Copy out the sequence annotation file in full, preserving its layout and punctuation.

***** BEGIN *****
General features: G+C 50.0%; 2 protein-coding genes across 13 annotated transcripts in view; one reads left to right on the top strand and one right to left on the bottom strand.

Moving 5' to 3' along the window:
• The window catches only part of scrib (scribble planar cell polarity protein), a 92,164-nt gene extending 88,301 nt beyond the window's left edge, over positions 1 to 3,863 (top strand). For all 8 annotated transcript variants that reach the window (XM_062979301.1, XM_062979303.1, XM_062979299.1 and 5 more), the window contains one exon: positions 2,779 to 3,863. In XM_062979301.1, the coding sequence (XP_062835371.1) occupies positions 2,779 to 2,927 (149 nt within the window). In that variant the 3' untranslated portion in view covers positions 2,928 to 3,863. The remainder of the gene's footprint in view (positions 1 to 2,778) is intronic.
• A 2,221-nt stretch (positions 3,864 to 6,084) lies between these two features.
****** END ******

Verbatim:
General features: G+C 50.0%; 2 protein-coding genes across 13 annotated transcripts in view; one reads left to right on the top strand and one right to left on the bottom strand.

Moving 5' to 3' along the window:
• The window catches only part of scrib (scribble planar cell polarity protein), a 92,164-nt gene extending 88,301 nt beyond the window's left edge, over positions 1 to 3,863 (top strand). For all 8 annotated transcript variants that reach the window (XM_062979301.1, XM_062979303.1, XM_062979299.1 and 5 more), the window contains one exon: positions 2,779 to 3,863. In XM_062979301.1, the coding sequence (XP_062835371.1) occupies positions 2,779 to 2,927 (149 nt within the window). In that variant the 3' untranslated portion in view covers positions 2,928 to 3,863. The remainder of the gene's footprint in view (positions 1 to 2,778) is intronic.
• A 2,221-nt stretch (positions 3,864 to 6,084) lies between these two features.